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Old Buckenham and the villages mentioned in this site
Map copyright of Google maps


Old Buckenham has a claim to fame which puts it high on any reasonable list of important places, and yet few people have heard of the village. While it does claim to have the biggest village green in the country, a massive 40 acres with duckponds and playing fields all part of it, that's not it's main fame, or notoriety.

Far more impressively, Old Buckenham Mere is the site of the earliest archaeological find of the cultivation of cannabis in Britain, dating back to the fifth century AD. Studies indicate cultivation from early Anglo-Saxon times when pastoralism gave way to increasing deforestation and arable cultivation, peaking at about 800AD, followed by gradual decline to the end of the 16th century. Strangely, most guidebooks don't mention this fascinating fact! Perhaps that's why Céolfriþ and his family never went back; "Hey man, chill out on this looting and pillaging scene..." A sort of ship of peace, man.

The view across the village green.
The inn formerly called the White Horse can be seen to the far right

As far as the green is concerned, houses are dotted around it, with thatched and pink-walled cottages by the church, which has a Norman doorway. The porch has its original gable cross and the door its old closing ring. The tower is octagonal from the base, an unusual form. Eight old bench ends in the chancel have poppy-heads with figures of men and animals on either side.

Old Buckenham Parish church

The tower dates back to around 1300 and is one of only six in Norfolk of octagonal shape, of which only three including Old Buckenham are round on the inside fo the ground floor. The tower contains 6 bells.

The doorway to the church dates from the 12th century, and the door itself is 300 years old. The doorway had to be moved when the North aisle was added, and it is possible that the West wall of the nave could even be older than any of the other features.

The doorway to Old Buckenham Parish Church

The roof of the church is thatched with Norfolk reed, and although extensively repaired in 1982 still looks as it did over the many hundreds of years of history of the church.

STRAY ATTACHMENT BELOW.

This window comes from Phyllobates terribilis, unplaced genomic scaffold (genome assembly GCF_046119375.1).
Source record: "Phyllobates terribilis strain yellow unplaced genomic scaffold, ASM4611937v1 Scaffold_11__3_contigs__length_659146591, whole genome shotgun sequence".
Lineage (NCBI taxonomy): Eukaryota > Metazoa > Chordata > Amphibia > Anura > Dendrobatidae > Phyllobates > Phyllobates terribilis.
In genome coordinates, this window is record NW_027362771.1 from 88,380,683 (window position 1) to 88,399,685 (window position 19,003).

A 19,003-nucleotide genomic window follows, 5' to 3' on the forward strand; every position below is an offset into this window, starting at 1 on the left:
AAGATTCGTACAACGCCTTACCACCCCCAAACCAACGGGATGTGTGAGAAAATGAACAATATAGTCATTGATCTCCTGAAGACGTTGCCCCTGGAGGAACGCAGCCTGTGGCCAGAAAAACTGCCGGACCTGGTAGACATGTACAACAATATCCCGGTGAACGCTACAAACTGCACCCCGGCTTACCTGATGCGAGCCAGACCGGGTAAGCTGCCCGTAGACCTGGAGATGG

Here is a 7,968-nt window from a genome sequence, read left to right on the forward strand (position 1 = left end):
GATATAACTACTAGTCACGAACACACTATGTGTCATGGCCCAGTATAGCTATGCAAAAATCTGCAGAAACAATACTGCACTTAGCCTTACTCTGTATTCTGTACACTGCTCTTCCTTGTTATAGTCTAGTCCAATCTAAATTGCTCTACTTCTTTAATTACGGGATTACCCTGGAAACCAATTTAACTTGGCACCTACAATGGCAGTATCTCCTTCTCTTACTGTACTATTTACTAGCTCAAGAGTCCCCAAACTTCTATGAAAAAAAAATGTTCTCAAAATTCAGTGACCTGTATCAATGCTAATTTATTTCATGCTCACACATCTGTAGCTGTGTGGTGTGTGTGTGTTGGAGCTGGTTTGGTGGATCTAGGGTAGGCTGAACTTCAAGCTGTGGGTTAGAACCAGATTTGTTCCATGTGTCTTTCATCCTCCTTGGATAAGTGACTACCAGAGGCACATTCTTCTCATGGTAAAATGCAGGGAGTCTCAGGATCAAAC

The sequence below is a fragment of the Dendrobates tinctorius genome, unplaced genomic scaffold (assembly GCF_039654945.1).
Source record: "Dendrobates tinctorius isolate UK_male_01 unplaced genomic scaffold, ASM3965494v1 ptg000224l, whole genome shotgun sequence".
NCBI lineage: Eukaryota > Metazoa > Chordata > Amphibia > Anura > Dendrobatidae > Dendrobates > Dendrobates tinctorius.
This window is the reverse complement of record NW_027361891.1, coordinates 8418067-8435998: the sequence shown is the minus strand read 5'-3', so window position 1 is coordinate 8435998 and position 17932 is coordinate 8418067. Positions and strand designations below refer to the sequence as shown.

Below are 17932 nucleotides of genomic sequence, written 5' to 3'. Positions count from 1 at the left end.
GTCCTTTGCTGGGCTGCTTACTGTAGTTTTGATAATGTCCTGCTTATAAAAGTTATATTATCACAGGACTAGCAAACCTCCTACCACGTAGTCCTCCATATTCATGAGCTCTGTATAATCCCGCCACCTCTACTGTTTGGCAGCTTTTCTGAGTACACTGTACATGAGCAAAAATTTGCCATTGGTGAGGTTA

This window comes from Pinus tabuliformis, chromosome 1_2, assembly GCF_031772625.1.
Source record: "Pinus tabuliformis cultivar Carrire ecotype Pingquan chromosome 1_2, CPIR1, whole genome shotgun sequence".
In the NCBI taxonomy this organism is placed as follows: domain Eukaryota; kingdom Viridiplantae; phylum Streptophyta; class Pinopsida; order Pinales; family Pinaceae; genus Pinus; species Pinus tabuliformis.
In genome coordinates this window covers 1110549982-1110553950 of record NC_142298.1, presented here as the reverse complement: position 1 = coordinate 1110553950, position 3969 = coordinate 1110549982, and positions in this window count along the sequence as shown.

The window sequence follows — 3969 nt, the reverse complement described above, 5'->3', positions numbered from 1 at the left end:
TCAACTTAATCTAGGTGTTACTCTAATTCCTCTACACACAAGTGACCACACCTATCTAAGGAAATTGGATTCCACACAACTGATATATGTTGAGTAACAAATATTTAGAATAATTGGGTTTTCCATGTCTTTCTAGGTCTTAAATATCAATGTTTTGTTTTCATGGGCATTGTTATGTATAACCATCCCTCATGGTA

In old glass in the nave are angels with the shields of local families (no CHILVERS though, of course). There is a chalice brass of about 1530 and another of a crane with a scroll in its beak, barely six inches high, to Thomas BROWN of about 1500.

The Moat of the remains of Old Buckenham Castle

About a mile NE of the village, a moat overhung with trees surrounds an earthwork marking the site of the castle built by William d'ALBINI, a follower of the Conqueror who was granted land here for being butler to the kings at their Coronations. The castle is now gone, having been given in 1146 by d'ALBINI's son to the Augustinian canons to use for building their adjacent priory. The priory now too is gone, nothing being left but an odd stone or two and the inaccurate name of Abbey Farm for the house and farm on its site.


D'ALBINI moved out of Buckenham (as it then was) and built his new castle a mile or so up the road at the now strangely named New Buckenham (it's only "new" compared to Old Buckenham) and its tree covered mound of a castle is still surrounded by a wet moat.

New Buckenham Castle

Angels with shields of the castle builder adorn the ancient market house, an open shelter with wooden pillars supporting an upper room. The central pillar is the old whipping post with an iron staple on either side.

Near the square is the beautiful flint church, chiefly 15th century, lighted by a fine array of windows, 20 in a splendid clerestory, with 60 lights. The tower has four great gargoyles, and pinnacles rising from the battlements. A door with 15th century tracery leads us inside, where a hammerbeam roof looks down on the nave supported by 22 stone corbels of saints and angels. The font has lions and wild men with clubs round the stem.

New Buckenham Parish Church

In 1552 in New Buckenham one of England's early merchant travellers was born who amassed great wealth in the reign of Elizabeth I, trading with Baghdad. John ELDRED arrived at Baghdad with 70 vessels manned by over a thousand men, and his caravan on leaving Baghdad had in it 4000 camels. It is said that when he left Tripoli for England he had the richest ship of English merchandise that ever came into this realm. ELDRED lived for 80 years, dying in 1632. He built a great house in Suffolk, which came to be known as Nutmeg Hall. When the East India Company began, he was one of its first directors. He is buried at Great Saxham in Suffolk.


A scattered village with the church of All Saints in its centre. This is mainly 14th century, but the chancel in rich Decorated style is earlier. There are a beautiful double piscina (a stone basin in which the sacred vessels were washed) and eight consecration crosses, all of different design and all effective. The base of the old screen remains with paintings of the apostles and behind the head of the restored upper part is a sanctus bell. In the north aisle is a fine Elizabethan table with altar-railings to match and a piscina with its original credence shelf (the table where the bread and wine were held before consecration).

Carleton Rode Parish Church

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    Page last updated 31 December 2006